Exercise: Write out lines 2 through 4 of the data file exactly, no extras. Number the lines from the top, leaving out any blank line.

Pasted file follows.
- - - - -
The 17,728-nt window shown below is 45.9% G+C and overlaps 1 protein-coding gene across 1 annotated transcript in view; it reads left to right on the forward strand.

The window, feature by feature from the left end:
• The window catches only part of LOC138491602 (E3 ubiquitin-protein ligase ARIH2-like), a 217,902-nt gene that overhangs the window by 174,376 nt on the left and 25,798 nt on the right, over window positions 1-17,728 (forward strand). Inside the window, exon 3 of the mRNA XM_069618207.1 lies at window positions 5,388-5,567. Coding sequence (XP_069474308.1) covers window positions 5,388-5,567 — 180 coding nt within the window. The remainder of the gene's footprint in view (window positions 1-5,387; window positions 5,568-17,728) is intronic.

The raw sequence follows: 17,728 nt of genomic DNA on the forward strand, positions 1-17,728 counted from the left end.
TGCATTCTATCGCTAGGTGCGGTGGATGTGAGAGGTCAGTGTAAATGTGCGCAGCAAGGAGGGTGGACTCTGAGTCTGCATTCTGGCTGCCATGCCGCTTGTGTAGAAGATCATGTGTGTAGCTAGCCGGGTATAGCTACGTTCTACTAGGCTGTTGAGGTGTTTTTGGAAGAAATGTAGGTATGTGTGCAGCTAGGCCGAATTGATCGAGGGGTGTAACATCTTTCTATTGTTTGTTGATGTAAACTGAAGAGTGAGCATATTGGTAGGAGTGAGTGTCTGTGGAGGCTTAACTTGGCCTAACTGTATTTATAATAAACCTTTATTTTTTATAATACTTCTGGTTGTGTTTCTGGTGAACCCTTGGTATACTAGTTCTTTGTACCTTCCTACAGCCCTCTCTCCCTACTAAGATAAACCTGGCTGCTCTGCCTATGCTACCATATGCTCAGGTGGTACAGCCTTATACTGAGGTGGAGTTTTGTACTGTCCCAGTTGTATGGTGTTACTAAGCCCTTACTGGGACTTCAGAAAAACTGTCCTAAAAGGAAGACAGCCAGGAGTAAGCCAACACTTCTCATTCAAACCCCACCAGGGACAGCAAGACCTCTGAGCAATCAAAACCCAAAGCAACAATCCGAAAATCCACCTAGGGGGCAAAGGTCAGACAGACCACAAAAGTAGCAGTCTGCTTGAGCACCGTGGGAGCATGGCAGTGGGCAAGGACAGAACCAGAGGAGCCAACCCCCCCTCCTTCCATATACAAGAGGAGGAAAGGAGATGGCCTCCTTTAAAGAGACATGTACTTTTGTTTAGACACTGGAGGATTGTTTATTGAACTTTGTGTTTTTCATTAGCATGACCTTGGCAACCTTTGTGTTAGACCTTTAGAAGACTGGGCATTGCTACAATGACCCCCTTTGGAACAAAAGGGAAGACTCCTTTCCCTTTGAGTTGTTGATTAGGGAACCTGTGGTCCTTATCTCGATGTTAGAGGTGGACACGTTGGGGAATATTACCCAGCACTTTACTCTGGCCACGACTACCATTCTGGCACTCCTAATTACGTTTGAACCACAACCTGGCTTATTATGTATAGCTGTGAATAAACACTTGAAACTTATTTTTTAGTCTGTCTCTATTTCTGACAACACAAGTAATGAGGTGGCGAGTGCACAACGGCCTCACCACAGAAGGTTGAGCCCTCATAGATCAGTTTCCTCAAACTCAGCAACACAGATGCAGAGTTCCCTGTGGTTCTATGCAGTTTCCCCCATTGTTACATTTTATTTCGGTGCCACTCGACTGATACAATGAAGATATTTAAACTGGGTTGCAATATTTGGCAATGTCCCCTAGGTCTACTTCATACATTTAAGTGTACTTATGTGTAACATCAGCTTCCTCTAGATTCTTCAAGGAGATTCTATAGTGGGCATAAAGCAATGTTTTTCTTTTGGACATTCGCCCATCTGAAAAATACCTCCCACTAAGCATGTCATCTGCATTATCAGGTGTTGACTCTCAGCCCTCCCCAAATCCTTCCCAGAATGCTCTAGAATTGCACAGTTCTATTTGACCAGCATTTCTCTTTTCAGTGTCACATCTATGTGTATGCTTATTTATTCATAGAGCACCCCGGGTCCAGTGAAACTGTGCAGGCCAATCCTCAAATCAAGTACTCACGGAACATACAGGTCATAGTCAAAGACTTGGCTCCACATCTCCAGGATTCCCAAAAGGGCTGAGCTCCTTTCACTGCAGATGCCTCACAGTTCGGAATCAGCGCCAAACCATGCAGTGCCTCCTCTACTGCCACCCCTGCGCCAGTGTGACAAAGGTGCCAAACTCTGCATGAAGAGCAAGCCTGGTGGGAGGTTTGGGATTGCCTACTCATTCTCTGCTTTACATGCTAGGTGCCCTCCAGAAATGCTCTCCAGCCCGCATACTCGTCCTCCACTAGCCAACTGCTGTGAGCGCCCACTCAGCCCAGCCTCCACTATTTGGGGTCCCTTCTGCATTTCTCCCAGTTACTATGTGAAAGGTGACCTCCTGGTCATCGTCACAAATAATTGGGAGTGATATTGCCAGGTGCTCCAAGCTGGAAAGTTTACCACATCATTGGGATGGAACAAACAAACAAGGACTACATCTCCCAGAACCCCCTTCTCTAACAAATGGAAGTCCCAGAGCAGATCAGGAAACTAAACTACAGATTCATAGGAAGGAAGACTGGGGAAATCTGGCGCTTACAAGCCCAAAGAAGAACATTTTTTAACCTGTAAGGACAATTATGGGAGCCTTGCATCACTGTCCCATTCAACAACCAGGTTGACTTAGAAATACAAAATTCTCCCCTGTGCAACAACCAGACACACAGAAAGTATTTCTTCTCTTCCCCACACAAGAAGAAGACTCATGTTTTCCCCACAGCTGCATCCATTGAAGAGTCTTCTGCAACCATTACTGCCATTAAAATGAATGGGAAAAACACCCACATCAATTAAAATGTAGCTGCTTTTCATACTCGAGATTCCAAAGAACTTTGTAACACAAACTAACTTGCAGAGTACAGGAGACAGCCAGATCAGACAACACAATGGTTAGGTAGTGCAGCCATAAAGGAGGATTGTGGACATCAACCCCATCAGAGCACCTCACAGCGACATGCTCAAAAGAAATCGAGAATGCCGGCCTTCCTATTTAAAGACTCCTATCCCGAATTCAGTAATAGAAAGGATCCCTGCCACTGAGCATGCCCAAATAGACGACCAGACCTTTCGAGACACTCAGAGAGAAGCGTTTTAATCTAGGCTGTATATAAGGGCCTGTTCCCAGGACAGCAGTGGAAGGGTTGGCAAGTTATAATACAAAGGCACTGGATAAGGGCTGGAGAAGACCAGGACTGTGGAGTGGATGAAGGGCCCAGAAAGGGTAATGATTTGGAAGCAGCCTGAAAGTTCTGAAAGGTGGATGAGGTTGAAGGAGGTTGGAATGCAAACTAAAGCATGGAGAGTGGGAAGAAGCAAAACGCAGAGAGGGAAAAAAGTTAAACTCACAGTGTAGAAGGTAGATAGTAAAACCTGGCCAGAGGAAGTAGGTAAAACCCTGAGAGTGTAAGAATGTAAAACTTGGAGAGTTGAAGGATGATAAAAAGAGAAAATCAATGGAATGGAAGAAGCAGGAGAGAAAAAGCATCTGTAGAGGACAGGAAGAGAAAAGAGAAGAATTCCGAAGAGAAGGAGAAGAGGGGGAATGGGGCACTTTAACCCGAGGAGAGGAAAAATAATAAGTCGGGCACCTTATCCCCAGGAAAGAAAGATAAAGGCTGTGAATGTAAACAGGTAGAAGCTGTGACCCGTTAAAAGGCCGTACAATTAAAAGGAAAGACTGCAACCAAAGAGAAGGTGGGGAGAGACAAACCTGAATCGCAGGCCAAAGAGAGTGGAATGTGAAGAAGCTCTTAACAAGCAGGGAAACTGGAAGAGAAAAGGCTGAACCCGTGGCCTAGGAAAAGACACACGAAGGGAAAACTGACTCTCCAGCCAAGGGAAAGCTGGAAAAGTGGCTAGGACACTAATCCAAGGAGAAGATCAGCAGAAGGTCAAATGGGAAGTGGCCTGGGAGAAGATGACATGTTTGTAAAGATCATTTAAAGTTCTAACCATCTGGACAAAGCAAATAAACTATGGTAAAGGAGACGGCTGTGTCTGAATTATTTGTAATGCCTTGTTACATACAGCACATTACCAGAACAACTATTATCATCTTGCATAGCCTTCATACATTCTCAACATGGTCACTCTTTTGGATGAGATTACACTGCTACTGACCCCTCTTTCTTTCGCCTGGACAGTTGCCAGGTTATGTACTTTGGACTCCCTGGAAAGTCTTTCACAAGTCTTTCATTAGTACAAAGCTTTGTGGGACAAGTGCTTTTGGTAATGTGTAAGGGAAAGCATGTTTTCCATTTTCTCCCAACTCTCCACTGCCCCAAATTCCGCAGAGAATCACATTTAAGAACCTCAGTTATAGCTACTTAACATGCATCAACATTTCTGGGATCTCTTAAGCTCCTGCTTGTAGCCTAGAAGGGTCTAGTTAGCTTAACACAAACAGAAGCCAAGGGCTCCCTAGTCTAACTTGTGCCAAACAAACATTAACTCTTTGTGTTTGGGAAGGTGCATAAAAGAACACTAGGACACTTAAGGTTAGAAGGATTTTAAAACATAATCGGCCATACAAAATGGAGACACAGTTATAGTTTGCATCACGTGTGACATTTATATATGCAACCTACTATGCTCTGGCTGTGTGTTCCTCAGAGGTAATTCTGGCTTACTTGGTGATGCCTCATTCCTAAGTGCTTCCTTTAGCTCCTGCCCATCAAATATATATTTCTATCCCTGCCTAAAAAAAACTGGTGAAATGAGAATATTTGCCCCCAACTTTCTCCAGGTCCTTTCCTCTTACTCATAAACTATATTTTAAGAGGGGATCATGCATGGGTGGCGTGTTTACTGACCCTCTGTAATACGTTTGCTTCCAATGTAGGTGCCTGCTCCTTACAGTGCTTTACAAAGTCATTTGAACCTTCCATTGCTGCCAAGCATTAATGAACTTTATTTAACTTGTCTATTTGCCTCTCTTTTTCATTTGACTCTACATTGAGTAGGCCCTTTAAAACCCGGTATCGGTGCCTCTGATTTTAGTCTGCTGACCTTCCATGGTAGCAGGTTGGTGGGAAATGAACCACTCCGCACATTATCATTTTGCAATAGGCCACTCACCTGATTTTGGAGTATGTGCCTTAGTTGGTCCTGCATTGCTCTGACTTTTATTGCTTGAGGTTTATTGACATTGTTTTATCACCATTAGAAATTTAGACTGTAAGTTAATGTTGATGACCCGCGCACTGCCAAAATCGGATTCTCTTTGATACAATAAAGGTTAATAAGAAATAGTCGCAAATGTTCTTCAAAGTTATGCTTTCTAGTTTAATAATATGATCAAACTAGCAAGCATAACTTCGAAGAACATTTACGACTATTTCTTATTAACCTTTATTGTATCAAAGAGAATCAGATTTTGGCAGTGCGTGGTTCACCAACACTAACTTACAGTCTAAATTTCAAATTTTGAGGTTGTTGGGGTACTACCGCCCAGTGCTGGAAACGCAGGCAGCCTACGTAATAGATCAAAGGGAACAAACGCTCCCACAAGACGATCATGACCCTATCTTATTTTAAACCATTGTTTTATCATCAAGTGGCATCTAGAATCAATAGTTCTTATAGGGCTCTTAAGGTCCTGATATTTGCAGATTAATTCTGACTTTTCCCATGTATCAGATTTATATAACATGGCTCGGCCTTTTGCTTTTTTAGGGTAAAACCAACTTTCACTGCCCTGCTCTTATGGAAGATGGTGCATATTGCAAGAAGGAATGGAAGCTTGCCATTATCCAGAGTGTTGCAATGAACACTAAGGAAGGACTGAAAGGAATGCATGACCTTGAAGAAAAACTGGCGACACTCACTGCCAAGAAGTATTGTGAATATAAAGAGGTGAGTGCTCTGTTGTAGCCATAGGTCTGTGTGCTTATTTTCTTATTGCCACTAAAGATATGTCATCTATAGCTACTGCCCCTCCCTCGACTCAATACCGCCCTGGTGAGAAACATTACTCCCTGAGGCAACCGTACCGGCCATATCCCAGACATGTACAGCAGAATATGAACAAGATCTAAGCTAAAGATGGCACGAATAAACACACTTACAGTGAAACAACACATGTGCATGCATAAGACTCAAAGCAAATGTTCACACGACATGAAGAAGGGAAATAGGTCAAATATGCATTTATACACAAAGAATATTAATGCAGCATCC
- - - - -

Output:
The window, feature by feature from the left end:
• The window catches only part of LOC138491602 (E3 ubiquitin-protein ligase ARIH2-like), a 217,902-nt gene that overhangs the window by 174,376 nt on the left and 25,798 nt on the right, over window positions 1-17,728 (forward strand). Inside the window, exon 3 of the mRNA XM_069618207.1 lies at window positions 5,388-5,567. Coding sequence (XP_069474308.1) covers window positions 5,388-5,567 — 180 coding nt within the window. The remainder of the gene's footprint in view (window positions 1-5,387; window positions 5,568-17,728) is intronic.

The raw sequence follows: 17,728 nt of genomic DNA on the forward strand, positions 1-17,728 counted from the left end.